But still, there is exposure to subject matter that does not happen in other institutions, and perhaps also a different type of social awareness. In Tzipi Yishai's schools, there are only Mizrahi students. This is a result of the discrimination in ultra-Orthodox seminaries, where Mizrahim are not admitted beyond a certain quota. This fact is exploited to teach the girls pride in their Sephardi heritage. Bukhris, who does not hide her disgust over this discrimination, says that her school is designed for "true Sephardim who love themselves and do not want to be an add-on at the table of others." For this reason, she says, she herself did not send her daughter to the large seminaries. Instead, despite the difficulty, her daughter studies at her school.
This is expressed in the style of prayer and blessings, in rules of behavior and observance of halakha ?(traditional Jewish law?), in accordance with halakhic authorities such as Rabbi Mazuz and, of course, Rabbi Ovadia Yosef. Since this is an innovation − in the other seminaries the religious and halakhic hegemony is Ashkenazi − and there are still no study materials, Rabbi Mazuz's daughter, who is a teacher at the school, regularly studies with her father and passes on what she learns to her students. The first class graduated last year, so it is too early to predict how its students will develop and in which direction they will go.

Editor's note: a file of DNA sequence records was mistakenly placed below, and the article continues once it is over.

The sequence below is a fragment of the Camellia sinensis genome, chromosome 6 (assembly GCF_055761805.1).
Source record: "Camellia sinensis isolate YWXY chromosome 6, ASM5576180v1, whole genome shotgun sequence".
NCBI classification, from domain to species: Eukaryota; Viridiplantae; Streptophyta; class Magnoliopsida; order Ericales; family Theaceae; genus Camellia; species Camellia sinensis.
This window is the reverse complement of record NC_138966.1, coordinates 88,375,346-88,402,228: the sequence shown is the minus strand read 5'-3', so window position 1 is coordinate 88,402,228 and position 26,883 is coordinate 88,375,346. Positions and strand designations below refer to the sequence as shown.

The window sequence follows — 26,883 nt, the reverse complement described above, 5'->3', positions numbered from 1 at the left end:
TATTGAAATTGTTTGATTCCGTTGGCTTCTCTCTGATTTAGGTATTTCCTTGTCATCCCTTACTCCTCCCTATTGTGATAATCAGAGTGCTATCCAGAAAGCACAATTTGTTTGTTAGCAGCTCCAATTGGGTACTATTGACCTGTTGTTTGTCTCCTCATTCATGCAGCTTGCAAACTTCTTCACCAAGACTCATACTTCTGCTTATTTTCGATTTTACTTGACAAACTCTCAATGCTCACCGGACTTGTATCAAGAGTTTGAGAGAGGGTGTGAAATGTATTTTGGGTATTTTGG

Rahel Cohen, who has a master's degree in education, has no doubt that women in Shas, including young women, can express their strength, even though they always operate behind the scenes. "From the time they are born, they put a mop in the hands of Mizrahi girls. The Sephardi boys grow up pampered, with their mothers running circles around them. This is what leads the Sephardi woman to become very dominant and spread out into many fields. They will never be members of Knesset or CEOs sitting behind a desk in a large office. They have to be at home. But, in practice, they are very powerful. They don't get the headlines, and a rabbi will usually head their schools, but those who manage [the institutions] in practice are the women below him, the office manager or educational supervisor. And there are many examples."
According to Cohen, women personally advise Eli Yishai, run charitable enterprises and schools, and direct an array of volunteers come election time. "The women's staff that Tzipi assembled during the last election was the most dominant and attracted the most votes to the movement."These women are beginning now to recruit their friends, but they are careful to maintain their traditional roles. The women, who have six or seven children, conduct meetings until the afternoon hours, when the children return from school. Here and there, in their house dresses, they answer a few cell phone calls and distribute meals via remote control. This is their revolution.